What:Shares of Chambers Street Properties declined by more than 10% at market open, but have since recovered to trade down by 8%.
The drop in the share price was likely in response to its announcement that it intends to merge with Gramercy Property Trust in an all-stock transaction.
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So what:Upon completion of the merger, Gramercy shareholders will receive 3.1898 shares of Chambers Street Properties for each share of Gramercy. Gramercy CEO Gordon DuGan will stay on as CEO of the combined firm.
The combined company expects to save $15 million annually, or $0.04 per new share, from synergies and expense reductions as a result of the merger.
It's been a puzzling few months for Chambers Street Properties shareholders. The office and industrial REIT has operated without a permanent CEO since March 2015. Prior to the merger announcement with Gramercy, it was expected that Chambers Street Properties was on the auction block itself as a potential acquisition target.
Now what:Shareholders are clearly showing their discontent with the merger agreement, allowing shares to trade lower by 8% after the announcement. Notably, the deal works out in such a way that Chambers Street Properties shareholders are entering the agreement at a price that values its stock at a discount to its previous closing price.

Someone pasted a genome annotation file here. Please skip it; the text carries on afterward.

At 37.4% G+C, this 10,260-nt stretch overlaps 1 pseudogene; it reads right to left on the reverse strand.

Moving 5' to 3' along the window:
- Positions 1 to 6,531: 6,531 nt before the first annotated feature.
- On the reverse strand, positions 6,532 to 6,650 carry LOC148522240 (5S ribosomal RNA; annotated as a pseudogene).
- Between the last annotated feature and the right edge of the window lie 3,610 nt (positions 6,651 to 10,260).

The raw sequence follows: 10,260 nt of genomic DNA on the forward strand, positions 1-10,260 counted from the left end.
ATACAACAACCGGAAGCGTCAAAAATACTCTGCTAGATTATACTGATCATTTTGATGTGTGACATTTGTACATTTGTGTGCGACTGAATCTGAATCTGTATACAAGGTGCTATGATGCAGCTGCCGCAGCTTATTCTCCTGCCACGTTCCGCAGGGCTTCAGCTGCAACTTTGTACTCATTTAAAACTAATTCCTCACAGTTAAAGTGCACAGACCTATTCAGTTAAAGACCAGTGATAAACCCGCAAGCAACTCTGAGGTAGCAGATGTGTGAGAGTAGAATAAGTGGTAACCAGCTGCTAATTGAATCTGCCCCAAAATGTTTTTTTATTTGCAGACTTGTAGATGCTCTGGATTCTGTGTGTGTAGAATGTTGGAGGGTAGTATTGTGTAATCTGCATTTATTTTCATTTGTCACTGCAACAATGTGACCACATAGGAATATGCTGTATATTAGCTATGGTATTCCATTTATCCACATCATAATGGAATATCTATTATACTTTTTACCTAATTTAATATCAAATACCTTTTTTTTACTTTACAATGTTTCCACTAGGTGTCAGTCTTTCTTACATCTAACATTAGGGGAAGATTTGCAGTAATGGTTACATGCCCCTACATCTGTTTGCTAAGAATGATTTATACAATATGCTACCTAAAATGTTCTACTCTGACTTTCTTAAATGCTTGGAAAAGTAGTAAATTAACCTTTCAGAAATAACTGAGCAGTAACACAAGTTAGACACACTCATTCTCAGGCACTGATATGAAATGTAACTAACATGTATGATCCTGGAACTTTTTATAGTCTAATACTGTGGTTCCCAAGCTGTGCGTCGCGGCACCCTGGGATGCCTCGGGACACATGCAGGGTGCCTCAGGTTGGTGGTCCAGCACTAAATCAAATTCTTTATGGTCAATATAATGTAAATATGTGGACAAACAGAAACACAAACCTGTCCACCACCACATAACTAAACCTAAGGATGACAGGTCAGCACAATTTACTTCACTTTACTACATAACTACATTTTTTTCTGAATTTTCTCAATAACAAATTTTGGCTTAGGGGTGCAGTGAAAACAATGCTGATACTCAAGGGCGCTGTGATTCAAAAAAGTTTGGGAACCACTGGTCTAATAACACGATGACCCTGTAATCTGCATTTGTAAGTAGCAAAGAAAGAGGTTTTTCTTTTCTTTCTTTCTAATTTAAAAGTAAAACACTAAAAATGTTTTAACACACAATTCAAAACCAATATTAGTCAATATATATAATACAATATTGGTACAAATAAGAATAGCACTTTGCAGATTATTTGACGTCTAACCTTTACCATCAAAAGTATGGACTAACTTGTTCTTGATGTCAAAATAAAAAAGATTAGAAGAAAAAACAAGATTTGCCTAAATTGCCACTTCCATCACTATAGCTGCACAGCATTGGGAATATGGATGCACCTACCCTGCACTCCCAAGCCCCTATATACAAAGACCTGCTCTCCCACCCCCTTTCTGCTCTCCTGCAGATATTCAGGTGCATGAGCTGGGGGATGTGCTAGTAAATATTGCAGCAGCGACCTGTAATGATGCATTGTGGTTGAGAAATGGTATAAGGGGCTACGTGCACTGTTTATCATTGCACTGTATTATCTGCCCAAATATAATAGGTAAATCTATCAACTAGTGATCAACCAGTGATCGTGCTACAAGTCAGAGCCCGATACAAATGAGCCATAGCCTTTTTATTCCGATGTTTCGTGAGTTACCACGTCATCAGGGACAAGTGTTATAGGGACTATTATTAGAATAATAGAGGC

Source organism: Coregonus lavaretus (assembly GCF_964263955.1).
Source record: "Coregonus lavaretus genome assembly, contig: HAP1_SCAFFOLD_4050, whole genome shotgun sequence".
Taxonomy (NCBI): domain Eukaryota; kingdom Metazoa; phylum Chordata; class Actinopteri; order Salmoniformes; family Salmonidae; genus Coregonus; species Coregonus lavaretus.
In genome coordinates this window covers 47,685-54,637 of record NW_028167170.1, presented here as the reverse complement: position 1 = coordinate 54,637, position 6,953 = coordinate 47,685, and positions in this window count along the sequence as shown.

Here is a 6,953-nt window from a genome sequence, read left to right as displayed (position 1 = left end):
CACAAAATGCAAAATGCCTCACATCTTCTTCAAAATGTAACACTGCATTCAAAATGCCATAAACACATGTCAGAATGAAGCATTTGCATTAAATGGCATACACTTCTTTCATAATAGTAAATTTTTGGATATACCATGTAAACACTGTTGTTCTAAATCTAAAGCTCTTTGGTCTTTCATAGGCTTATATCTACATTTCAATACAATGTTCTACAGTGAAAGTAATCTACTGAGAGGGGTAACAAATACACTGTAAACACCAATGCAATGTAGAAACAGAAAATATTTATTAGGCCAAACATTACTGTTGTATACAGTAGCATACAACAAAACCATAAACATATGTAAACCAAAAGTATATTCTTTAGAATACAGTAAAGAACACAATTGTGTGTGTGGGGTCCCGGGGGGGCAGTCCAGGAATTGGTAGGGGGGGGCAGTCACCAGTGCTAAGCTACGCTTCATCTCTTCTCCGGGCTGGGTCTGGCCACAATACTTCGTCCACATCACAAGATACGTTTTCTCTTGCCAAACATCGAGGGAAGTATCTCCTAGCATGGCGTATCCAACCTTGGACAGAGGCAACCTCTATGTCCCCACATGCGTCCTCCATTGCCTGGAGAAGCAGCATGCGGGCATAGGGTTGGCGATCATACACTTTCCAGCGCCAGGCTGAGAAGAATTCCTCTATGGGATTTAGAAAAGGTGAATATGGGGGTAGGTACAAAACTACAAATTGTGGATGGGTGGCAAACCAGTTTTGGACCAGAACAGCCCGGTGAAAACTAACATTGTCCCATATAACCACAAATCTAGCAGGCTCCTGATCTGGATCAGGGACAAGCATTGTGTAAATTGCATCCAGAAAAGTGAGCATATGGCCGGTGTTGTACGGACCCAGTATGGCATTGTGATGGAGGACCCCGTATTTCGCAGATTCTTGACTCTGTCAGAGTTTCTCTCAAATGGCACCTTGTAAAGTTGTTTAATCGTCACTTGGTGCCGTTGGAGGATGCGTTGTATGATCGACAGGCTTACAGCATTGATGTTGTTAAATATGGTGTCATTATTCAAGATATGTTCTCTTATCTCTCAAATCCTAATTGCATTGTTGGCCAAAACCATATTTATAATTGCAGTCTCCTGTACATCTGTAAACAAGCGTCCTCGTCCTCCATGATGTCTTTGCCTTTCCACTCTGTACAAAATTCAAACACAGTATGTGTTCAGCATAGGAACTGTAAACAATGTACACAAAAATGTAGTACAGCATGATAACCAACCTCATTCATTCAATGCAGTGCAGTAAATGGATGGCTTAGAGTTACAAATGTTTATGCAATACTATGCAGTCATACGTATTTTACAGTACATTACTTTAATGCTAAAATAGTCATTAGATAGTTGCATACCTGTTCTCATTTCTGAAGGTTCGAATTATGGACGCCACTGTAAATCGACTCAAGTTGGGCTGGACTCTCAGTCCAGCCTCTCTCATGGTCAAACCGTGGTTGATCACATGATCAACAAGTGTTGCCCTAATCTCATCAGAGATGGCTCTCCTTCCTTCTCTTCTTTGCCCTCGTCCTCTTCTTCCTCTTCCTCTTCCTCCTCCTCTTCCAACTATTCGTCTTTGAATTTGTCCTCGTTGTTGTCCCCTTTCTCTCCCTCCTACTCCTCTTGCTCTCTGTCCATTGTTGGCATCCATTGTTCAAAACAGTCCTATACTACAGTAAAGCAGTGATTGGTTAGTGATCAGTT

Chambers Street Properties closed June 30 at $7.95 per share. Gramercy closed at $23.37 per share. Dividing Gramercy's last closing price by the conversion ratio results in a valuation of $7.33 per Chambers Street Properties share, a discount of roughly 8% to its closing price on June 30.
Opposition to the deal may only go so far. The terms include a termination fee that would require Chambers Street Properties pay Gramercy $61.2 million if it backs out of the arrangement, in addition to $20 million of expense reimbursements. The closing is subject to customary terms and conditions, including the approval of a majority of Gramercy and Chambers Street shareholders.
The article Why Chambers Street Properties Dropped 10% at Market Open originally appeared on Fool.com.
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